Phyllis Schlafly
As the new Republican House majority wrestles with ways to cut our unsustainable budget deficit, Barack Obama threw down the gauntlet. On March 14, he said, "We cannot cut education."

But why not? If we are going to cut programs that are proven to have failed to achieve their goals, federal spending on education should be at the top of the list.

Federal spending on public schools (which is only a small percentage of their school budgets) was given specific goals in the 2002 law called "No Child Left Behind," the reauthorization of the Elementary and Secondary Education Act. It required states to set targets to have all students proficient in reading and math by 2014, to meet an annual benchmark of progress toward this goal and in particular to demonstrate a closing or narrowing of the gap between higher-income and minority students.

Education Secretary Arne Duncan threw a cannonball into the education debate this month by admitting that 82 percent of public schools could be labeled "failing" under No Child Left Behind specifications. His solution is to stop calling them "failing," extend the target date for student proficiency to 2020 and, of course, to appropriate more money to failed programs.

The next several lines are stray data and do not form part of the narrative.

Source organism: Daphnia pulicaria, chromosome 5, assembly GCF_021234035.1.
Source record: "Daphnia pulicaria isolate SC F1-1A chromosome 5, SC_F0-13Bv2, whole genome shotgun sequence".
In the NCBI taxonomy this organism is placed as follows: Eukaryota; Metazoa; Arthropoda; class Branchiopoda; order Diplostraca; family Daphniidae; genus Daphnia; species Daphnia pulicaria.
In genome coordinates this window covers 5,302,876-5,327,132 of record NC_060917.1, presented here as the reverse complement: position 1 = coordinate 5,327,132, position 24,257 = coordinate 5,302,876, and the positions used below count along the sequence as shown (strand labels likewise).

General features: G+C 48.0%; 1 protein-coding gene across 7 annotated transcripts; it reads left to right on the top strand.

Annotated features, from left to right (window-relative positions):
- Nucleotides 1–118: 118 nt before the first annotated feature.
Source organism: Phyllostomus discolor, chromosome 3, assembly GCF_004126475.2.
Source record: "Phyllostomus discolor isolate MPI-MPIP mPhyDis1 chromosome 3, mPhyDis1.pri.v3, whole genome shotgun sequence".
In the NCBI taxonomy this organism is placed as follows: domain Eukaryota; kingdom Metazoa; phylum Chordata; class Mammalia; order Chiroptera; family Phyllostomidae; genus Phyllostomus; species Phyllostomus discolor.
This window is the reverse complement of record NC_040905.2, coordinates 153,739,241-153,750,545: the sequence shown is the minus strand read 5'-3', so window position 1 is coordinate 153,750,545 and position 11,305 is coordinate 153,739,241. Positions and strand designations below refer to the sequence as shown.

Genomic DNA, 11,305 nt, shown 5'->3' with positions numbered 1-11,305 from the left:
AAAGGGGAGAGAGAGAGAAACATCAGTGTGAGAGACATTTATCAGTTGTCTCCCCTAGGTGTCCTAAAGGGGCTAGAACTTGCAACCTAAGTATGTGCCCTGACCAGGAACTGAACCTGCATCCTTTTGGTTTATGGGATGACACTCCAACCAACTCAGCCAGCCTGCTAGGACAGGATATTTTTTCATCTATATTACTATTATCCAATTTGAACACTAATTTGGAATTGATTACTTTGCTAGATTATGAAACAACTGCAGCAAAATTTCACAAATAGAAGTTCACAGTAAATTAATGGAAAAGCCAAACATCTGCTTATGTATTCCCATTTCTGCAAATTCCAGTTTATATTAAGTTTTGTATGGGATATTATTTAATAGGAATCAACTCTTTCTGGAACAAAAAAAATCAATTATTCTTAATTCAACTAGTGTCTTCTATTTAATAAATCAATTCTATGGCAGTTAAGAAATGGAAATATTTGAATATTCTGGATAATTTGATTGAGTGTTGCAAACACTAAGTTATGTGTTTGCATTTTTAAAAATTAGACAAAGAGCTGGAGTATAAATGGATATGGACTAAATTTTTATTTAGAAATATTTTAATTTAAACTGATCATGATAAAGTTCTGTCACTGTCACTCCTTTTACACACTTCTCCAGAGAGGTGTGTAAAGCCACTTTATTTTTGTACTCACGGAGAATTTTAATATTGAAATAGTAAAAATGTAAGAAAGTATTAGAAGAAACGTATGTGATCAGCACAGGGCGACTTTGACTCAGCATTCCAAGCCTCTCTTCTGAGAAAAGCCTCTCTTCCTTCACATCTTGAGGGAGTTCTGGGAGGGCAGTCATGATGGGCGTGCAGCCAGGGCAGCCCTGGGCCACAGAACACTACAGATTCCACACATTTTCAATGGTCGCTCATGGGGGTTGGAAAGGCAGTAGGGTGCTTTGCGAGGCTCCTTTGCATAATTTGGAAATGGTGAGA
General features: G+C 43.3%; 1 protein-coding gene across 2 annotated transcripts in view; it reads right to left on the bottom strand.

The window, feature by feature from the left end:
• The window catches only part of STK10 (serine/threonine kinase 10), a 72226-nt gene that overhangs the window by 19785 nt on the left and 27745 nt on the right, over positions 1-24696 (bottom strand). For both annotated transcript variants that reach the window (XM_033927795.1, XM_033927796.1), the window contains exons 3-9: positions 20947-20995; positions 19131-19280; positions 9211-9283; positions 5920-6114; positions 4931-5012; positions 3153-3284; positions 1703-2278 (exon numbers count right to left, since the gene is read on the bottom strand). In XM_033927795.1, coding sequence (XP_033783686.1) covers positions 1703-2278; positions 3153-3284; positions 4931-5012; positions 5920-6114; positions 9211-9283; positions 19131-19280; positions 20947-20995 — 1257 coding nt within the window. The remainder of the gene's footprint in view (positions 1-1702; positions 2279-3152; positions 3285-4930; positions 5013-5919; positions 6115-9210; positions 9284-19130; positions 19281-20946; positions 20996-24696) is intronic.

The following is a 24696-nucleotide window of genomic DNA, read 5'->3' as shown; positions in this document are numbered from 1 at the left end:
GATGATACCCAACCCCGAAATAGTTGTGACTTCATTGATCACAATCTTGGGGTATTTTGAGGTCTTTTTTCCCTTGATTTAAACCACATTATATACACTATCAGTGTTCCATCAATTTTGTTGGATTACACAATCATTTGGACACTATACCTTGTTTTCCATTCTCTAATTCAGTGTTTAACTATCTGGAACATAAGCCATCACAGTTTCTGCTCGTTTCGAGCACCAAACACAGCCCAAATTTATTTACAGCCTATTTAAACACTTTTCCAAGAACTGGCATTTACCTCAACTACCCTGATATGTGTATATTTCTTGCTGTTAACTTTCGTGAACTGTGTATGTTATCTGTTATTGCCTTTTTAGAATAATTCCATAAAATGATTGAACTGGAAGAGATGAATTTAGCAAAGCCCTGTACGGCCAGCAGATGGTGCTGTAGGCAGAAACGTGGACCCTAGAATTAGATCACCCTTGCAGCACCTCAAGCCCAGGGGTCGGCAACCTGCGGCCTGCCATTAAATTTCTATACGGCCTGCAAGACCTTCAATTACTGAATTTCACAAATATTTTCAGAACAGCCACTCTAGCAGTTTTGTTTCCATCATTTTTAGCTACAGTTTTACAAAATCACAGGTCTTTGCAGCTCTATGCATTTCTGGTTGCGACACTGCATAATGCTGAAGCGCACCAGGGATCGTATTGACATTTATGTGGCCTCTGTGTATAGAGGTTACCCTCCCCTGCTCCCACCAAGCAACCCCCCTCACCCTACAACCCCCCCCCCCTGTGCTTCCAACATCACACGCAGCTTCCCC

For years, education spokesmen have opined that kids should be able to read by the fourth grade. Good for Wisconsin Gov. Scott Walker, who is now calling for the reading goal to be third grade -- and this goal is also being advocated by the Indiana and New Mexico governors.

Obama wants to put more money into the notoriously useless program called Head Start, and he increased its annual funding in 2009 by nearly $3 billion. U.S. taxpayers have given Head Start $166 billion of taxpayers' money since 1965 despite many studies proving that it was mostly wasted, did not give poor kids a head start and any gains made while kids were in Head Start disappeared within a couple of years.

Since conservatives famously lost the battle to prevent federal spending on local public schools (which they view as unconstitutional) a half century ago, Congress has year after year increased appropriations. In recent years, Congress identified two primary purposes: to raise student achievement and to narrow the gap between high- and low-income students and between minority and white students.

We the federal taxpayers have spent roughly $2 trillion on these efforts since 1965. It's reasonable to ask, did we get our money's worth?

If we look at the class that graduated from the public schools in 2009, we find that we spent over $151,000 per student to bring him from the first to the 12th grade. That's nearly three times as much as we spent on the graduating class of 1970.


Phyllis Schlafly

Phyllis Schlafly is a national leader of the pro-family movement, a nationally syndicated columnist and author of Feminist Fantasies.
 
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